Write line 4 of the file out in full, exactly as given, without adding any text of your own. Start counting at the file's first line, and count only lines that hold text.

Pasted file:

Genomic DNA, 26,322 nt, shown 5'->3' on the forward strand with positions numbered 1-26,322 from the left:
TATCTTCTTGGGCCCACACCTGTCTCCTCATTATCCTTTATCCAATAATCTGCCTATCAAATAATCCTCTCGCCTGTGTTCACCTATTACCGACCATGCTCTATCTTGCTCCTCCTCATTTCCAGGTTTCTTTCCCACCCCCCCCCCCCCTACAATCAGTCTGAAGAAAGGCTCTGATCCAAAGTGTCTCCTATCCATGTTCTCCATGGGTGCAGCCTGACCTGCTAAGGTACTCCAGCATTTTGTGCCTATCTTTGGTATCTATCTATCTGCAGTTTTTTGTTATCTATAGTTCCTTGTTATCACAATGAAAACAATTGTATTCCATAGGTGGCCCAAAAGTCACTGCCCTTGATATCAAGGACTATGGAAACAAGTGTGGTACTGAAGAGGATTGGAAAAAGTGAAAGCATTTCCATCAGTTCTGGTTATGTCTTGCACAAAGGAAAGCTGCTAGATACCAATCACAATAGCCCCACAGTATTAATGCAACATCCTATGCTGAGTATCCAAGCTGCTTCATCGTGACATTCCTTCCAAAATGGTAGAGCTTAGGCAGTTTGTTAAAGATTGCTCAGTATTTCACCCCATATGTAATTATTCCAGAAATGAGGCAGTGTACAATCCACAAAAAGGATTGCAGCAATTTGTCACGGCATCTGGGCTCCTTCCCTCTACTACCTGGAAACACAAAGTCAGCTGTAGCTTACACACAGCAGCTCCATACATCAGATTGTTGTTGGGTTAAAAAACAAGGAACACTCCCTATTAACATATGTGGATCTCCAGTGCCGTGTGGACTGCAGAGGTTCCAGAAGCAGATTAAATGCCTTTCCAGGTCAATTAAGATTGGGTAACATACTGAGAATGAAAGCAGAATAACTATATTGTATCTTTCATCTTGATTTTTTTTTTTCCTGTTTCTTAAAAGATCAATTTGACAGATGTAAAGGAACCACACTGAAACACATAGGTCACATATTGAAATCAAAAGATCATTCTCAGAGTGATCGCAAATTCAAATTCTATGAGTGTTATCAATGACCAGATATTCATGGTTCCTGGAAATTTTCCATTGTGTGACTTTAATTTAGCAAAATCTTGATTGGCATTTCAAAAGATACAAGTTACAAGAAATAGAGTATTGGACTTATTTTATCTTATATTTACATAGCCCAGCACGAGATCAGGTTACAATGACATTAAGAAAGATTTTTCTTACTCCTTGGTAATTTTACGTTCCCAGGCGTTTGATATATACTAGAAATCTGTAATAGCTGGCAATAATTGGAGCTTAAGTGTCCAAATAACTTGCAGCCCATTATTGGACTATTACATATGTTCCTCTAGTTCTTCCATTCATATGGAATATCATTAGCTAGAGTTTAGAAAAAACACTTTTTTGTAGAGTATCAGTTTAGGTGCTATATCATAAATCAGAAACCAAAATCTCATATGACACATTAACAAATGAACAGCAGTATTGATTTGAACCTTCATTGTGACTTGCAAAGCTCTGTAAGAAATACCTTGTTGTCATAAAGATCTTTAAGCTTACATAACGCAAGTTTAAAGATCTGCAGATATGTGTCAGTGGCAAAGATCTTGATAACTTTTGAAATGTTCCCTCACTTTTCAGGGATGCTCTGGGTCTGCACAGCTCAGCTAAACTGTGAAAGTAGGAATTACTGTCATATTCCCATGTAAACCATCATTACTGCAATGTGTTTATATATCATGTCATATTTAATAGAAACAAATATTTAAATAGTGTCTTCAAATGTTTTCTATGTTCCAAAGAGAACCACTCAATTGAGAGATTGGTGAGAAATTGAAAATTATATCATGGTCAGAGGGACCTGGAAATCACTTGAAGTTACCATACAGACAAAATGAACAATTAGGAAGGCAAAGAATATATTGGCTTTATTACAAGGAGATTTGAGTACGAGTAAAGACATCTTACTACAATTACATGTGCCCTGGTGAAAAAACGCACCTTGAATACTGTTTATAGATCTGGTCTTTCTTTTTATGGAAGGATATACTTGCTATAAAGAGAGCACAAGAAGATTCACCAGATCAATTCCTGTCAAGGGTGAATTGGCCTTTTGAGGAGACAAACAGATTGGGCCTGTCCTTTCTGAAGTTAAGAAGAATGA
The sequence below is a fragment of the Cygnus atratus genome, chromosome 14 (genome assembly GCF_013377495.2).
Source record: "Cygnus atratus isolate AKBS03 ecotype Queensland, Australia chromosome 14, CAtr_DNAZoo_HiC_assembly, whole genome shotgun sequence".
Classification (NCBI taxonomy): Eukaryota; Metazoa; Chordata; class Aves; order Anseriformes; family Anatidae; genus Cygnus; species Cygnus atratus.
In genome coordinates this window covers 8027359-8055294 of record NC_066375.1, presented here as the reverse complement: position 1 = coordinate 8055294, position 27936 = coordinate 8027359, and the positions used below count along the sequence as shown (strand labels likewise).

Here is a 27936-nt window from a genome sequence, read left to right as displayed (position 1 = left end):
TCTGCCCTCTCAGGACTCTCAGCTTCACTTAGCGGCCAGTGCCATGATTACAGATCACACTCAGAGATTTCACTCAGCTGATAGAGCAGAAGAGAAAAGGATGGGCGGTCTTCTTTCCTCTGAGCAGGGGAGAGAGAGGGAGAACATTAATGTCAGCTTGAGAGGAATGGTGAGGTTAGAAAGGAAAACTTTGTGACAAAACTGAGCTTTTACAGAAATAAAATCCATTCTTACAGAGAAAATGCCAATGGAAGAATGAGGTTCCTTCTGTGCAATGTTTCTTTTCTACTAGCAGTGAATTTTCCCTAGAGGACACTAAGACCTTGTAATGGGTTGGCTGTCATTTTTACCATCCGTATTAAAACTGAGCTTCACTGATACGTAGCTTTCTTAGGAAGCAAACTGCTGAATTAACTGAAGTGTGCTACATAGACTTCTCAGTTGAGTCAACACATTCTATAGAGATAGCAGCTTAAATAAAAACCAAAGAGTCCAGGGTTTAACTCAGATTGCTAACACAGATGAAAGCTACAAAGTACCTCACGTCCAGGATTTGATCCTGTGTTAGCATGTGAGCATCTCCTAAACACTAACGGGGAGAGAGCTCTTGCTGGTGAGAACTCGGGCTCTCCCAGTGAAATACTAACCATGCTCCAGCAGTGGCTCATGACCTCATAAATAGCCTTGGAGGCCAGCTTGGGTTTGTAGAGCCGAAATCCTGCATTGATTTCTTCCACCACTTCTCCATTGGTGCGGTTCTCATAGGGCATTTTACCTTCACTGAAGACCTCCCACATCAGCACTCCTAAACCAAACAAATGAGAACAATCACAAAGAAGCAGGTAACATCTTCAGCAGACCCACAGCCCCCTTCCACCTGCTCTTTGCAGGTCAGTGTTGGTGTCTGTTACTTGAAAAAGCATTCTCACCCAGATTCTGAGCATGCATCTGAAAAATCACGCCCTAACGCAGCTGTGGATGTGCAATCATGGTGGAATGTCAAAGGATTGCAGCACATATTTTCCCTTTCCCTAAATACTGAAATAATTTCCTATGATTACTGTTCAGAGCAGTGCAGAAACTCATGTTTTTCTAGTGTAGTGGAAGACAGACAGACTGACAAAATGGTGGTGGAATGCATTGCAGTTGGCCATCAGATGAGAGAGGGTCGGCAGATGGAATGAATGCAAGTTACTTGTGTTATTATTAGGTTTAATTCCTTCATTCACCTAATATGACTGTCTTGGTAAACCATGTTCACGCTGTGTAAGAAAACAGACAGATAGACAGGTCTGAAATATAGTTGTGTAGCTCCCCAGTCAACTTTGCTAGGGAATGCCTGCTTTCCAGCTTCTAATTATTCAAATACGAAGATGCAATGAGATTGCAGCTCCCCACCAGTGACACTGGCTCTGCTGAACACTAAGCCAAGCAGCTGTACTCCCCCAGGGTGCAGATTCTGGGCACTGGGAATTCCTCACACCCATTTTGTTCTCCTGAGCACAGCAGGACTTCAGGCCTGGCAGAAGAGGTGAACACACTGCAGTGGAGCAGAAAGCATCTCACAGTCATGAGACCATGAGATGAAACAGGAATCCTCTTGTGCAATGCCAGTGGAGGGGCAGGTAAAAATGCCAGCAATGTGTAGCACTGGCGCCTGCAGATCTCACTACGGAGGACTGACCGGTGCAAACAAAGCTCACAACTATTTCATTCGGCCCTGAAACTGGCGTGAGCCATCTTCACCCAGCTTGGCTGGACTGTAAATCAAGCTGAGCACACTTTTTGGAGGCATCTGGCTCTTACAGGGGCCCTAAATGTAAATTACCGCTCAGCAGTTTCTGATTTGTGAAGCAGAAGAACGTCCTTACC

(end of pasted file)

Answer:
Source record: "Cygnus atratus isolate AKBS03 ecotype Queensland, Australia chromosome 14, CAtr_DNAZoo_HiC_assembly, whole genome shotgun sequence".